Pete Judge The Hockey Writers
Europe Makes Sense for Matthews, Other Top Prospects
Guess who's coming to Zurich? #greatnews @A_Matthews34 pic.twitter.com/xdDwnq3Ii4
— ZSC Lions (@zsclions) August 7, 2015
It’s finally official: Auston Matthews is headed to Switzerland.
The 2016 NHL Entry Draft’s top prospect will forego the typical route of junior or college hockey in his draft year to take on professionals overseas and show what he can do in one of the world’s top leagues.
Matthews never seemed interested in the NCAA route. He spent his two years with the USNTDP showcasing his talents against USHL and NCAA players already, and proved that he was more than capable of being a top player at that level as a high school junior. He would need to accelerate his classes to even make college hockey a possibility, and without a commitment in August it was basically confirmed he wouldn’t go.
But Matthews skipped out on the Everett Silvertips of the WHL, probably the world’s second-best junior hockey league, in favor of becoming a professional hockey player on his 18th birthday. Had Matthews been born two days earlier, he would have been eligible for the 2015 draft and many believe he’s ready to play in the NHL today. It makes sense—if you’re ready to play professional hockey, why not play professional hockey?
From here it’s a question of whether or not we continue to see this happen, particularly with players from non-traditional hockey markets and no emotional ties to college or junior hockey. Ryan Savage, a highly-touted 2018 draft prospect from Arizona, has made the move with his family to Salzburg, Austria. EC Red Bull Salzburg’s state-of-the-art facilities and top-flight coaching staff were a draw for Savage’s family, and if he continues progressing at the rate he’s expected to he could very likely be playing professionally for Red Bull in the 2017-18 season.
As good as the amateur hockey is in North America, for a young player like Matthews the best option is to challenge himself against older players. Grown men. Playing with physically and mentally mature men will not only help him develop on the ice, but as a professional off the ice. As good as Jack Eichel was this season at Boston University, the initial struggle of playing against professionals at the IIHF World Championships was obvious. Even though his NCAA career pitted him against players in their mid-20s, taking on professionals was a different beast.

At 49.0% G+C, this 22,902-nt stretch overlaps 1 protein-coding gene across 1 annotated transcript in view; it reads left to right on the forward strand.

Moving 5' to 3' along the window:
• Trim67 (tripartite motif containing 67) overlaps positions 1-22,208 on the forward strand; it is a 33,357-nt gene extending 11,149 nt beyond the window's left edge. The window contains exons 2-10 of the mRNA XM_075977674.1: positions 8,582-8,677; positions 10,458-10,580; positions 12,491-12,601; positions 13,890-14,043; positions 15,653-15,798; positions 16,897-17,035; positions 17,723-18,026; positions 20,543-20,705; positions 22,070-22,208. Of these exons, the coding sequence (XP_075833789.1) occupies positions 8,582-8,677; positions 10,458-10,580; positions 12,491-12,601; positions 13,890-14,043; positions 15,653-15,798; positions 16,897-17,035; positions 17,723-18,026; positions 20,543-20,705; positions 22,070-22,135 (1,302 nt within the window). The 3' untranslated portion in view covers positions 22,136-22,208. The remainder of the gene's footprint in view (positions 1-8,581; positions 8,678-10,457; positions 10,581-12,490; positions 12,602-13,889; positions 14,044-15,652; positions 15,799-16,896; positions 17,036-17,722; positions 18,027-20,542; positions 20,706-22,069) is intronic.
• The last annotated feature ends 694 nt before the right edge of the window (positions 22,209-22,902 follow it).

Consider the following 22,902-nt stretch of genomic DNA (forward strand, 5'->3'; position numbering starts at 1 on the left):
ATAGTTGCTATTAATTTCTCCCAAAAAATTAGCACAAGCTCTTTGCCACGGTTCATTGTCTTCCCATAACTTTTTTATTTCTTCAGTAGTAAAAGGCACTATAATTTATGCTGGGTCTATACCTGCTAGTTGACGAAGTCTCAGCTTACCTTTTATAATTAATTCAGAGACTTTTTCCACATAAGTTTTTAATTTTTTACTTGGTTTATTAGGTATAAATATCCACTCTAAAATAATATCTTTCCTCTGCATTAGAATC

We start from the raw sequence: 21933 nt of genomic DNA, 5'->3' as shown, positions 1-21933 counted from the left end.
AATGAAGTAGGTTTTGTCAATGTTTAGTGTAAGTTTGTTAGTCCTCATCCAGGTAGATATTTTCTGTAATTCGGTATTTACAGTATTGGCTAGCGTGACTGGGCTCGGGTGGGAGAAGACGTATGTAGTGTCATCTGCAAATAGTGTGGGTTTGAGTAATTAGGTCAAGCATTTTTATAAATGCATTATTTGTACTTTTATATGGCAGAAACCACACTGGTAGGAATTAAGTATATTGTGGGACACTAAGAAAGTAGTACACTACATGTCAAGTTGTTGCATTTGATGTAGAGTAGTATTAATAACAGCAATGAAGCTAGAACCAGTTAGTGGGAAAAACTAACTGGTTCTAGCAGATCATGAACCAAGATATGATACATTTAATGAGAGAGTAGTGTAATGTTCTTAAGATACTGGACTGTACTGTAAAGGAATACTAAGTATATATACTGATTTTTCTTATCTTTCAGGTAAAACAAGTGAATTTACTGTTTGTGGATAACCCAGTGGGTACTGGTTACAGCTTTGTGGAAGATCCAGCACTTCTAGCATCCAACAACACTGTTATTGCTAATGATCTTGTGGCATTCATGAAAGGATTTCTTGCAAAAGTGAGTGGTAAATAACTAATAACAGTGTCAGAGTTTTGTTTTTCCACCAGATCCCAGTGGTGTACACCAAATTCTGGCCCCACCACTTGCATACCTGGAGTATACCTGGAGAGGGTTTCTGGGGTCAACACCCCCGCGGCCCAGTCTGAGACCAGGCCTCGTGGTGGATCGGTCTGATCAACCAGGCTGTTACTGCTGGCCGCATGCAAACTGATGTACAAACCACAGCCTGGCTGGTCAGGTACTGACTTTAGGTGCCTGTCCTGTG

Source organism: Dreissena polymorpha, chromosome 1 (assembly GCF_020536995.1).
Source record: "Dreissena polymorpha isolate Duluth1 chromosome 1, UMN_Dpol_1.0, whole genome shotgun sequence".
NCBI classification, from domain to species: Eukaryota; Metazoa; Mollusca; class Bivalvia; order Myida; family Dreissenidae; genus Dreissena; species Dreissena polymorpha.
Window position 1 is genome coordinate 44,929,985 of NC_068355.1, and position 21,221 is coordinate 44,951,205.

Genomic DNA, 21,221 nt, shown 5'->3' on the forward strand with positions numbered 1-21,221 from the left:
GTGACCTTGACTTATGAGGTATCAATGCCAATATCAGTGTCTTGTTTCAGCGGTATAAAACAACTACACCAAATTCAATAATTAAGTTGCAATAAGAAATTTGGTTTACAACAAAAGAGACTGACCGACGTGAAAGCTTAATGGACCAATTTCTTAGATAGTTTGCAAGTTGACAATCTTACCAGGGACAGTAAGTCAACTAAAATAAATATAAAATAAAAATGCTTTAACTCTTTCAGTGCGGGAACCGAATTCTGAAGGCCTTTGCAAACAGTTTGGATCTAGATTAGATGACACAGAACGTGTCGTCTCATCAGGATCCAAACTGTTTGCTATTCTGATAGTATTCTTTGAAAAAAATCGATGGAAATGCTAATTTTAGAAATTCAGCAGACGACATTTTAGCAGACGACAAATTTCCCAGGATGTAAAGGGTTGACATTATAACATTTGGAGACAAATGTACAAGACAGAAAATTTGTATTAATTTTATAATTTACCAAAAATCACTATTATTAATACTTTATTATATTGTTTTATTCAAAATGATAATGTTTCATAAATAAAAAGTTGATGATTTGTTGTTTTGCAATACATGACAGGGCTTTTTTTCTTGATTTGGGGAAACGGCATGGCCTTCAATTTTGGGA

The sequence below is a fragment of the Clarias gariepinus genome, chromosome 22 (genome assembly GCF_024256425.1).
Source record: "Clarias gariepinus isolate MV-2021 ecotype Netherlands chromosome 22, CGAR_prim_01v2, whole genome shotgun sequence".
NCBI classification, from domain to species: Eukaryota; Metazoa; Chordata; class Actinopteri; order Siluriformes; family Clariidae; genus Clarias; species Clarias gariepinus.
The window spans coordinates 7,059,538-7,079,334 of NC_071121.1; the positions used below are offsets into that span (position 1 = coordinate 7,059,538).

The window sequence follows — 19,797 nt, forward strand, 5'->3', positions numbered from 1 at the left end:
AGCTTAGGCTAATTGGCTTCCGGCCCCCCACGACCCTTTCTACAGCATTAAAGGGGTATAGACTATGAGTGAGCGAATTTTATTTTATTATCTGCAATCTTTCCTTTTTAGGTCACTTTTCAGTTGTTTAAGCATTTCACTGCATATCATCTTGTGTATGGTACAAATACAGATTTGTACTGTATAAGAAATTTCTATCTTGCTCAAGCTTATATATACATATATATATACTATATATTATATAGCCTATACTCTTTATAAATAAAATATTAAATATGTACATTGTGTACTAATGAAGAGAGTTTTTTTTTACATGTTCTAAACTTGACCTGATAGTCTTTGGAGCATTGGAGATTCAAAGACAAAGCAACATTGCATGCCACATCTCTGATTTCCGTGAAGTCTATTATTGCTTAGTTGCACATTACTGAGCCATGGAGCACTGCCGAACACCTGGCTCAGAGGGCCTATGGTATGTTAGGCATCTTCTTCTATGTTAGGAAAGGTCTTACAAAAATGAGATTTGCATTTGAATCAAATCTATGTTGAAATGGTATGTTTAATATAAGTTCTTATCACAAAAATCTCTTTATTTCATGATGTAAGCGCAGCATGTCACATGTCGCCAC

Those who see this as a shortsighted attempt for a young kid to make money are simply missing the point. It’s not the best league in the world, but the Swiss National League A is one of Europe’s best for development and competition. Lions teammate Jonas Siegenthaler, a 2nd-round pick of the Washington Capitals, called it “perfect” for Matthews. ZSC Lions will also compete in Champions Hockey League this year, giving Matthews and his club a chance to take on the rest of Europe’s best.
The counter-argument has almost exclusively been, “the CHL is good enough for everyone else, why isn’t it good enough for Auston Matthews?”
Just like Connor McDavid and Jack Eichel toyed with the competition they faced this year, Matthews would do the same. Matthews just finished an absolutely historic season with the NTDP, dominated NCAA talent, and has nothing left to prove. Connor McDavid posting over two-and-a-half points per game in the OHL did nothing but reaffirm the fact that he was much better than his peers. Eichel’s only true draw to Boston University was his upbringing in the area, but watching him score thirteen more points than the next college player who didn’t also play for BU was almost pointless. Both of those players would have been better off in Europe.
SwissHockeyNews.ch reported that “In addition, there is now a bilateral treaty between Switzerland and the USA about young professionals” which is huge news. Switzerland may have just opened the floodgates for a hell of a lot more young American prospects to apply for visas.
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